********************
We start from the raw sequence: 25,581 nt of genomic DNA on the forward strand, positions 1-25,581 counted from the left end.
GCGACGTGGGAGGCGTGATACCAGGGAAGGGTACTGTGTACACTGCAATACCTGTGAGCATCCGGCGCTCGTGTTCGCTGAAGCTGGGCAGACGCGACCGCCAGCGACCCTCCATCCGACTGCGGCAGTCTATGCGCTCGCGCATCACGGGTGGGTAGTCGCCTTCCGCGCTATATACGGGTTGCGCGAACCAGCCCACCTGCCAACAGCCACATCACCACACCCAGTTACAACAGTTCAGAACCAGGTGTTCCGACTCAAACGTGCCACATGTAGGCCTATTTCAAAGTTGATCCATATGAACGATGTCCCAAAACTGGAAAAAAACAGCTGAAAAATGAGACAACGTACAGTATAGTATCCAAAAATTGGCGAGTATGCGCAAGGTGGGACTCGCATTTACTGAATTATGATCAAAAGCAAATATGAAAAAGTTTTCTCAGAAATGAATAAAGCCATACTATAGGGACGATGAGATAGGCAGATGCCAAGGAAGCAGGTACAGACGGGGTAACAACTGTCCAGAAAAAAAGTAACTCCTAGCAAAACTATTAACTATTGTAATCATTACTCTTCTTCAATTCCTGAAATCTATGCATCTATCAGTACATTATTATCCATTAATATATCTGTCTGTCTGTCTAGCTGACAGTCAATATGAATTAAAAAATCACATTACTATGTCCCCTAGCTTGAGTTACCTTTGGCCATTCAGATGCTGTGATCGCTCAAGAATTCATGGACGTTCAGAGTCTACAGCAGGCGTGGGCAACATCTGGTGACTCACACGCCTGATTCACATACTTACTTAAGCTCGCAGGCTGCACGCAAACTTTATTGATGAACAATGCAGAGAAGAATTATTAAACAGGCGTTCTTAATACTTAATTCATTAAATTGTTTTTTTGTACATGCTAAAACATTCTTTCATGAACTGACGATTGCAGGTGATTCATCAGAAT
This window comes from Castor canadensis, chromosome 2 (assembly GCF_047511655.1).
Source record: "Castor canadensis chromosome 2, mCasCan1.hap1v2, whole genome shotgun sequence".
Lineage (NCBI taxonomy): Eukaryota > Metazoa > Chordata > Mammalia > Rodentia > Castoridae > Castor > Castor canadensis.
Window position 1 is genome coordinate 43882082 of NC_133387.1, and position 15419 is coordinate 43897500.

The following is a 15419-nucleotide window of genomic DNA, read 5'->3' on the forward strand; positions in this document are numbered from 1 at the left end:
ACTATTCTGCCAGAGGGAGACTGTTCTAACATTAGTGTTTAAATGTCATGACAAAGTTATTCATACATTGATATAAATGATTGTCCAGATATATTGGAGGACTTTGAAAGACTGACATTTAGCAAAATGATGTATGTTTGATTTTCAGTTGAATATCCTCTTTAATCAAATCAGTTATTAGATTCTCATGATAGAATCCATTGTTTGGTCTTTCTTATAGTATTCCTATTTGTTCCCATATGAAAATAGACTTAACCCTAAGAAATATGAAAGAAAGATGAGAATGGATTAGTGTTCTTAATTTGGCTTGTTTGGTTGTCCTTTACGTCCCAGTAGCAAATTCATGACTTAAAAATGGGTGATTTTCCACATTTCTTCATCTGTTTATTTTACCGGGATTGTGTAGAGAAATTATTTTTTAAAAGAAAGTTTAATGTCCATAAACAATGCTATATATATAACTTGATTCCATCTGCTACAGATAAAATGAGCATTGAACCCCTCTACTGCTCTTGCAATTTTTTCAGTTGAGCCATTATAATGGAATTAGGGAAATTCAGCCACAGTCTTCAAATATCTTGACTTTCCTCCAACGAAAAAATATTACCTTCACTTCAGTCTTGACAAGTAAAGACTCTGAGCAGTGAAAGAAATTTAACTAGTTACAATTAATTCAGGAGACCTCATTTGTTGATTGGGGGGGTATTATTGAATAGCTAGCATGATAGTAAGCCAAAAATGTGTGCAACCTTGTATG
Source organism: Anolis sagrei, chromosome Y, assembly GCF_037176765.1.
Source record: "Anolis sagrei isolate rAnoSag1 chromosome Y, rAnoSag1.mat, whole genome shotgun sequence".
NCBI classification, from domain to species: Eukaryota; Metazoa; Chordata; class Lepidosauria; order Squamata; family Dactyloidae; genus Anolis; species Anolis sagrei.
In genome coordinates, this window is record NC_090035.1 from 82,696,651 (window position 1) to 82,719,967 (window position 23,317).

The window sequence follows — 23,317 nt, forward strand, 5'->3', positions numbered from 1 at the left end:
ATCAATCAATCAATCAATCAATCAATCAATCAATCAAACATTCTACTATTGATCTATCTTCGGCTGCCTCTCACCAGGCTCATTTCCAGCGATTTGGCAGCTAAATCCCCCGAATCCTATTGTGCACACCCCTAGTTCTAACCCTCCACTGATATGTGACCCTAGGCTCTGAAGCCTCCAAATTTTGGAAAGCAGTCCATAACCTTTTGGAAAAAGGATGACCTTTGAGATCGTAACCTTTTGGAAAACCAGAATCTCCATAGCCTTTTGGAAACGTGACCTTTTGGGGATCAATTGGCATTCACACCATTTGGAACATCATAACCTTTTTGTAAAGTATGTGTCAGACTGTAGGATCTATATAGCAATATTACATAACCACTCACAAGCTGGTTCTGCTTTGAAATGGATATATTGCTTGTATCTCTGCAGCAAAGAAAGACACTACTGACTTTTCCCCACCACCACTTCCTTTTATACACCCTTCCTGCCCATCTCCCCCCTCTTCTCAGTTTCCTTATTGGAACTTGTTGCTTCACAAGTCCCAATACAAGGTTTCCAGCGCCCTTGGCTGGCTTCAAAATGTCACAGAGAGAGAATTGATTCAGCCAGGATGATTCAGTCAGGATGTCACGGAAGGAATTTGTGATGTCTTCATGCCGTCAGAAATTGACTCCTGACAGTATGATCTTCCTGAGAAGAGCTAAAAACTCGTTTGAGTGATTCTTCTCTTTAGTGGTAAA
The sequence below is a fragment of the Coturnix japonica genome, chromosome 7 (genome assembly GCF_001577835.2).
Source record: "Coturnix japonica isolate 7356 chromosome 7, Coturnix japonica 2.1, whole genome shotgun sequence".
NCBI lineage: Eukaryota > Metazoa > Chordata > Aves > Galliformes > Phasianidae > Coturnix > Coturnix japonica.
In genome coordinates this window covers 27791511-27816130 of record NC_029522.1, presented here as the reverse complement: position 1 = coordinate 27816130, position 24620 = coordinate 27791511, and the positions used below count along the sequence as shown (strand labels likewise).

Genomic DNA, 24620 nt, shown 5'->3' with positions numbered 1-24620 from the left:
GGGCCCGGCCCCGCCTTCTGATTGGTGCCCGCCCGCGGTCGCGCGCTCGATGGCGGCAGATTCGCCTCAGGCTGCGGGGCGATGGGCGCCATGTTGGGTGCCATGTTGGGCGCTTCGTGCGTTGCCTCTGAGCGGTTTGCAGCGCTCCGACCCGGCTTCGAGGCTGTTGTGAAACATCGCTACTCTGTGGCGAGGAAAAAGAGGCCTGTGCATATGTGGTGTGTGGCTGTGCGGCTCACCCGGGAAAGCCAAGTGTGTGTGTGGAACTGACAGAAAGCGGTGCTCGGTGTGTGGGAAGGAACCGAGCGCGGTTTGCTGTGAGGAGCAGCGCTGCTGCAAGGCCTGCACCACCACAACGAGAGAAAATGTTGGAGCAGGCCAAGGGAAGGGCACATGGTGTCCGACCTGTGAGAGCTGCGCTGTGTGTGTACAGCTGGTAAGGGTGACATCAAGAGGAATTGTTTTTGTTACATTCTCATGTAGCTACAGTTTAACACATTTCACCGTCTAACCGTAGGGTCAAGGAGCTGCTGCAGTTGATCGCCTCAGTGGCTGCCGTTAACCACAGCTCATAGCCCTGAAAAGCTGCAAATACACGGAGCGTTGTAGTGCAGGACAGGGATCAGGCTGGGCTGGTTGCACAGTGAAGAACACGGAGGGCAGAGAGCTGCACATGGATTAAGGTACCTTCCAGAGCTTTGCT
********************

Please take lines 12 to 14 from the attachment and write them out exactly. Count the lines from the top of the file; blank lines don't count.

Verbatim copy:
In genome coordinates, this window is record NC_090035.1 from 82,696,651 (window position 1) to 82,719,967 (window position 23,317).

The window sequence follows — 23,317 nt, forward strand, 5'->3', positions numbered from 1 at the left end:
ATCAATCAATCAATCAATCAATCAATCAATCAATCAAACATTCTACTATTGATCTATCTTCGGCTGCCTCTCACCAGGCTCATTTCCAGCGATTTGGCAGCTAAATCCCCCGAATCCTATTGTGCACACCCCTAGTTCTAACCCTCCACTGATATGTGACCCTAGGCTCTGAAGCCTCCAAATTTTGGAAAGCAGTCCATAACCTTTTGGAAAAAGGATGACCTTTGAGATCGTAACCTTTTGGAAAACCAGAATCTCCATAGCCTTTTGGAAACGTGACCTTTTGGGGATCAATTGGCATTCACACCATTTGGAACATCATAACCTTTTTGTAAAGTATGTGTCAGACTGTAGGATCTATATAGCAATATTACATAACCACTCACAAGCTGGTTCTGCTTTGAAATGGATATATTGCTTGTATCTCTGCAGCAAAGAAAGACACTACTGACTTTTCCCCACCACCACTTCCTTTTATACACCCTTCCTGCCCATCTCCCCCCTCTTCTCAGTTTCCTTATTGGAACTTGTTGCTTCACAAGTCCCAATACAAGGTTTCCAGCGCCCTTGGCTGGCTTCAAAATGTCACAGAGAGAGAATTGATTCAGCCAGGATGATTCAGTCAGGATGTCACGGAAGGAATTTGTGATGTCTTCATGCCGTCAGAAATTGACTCCTGACAGTATGATCTTCCTGAGAAGAGCTAAAAACTCGTTTGAGTGATTCTTCTCTTTAGTGGTAAA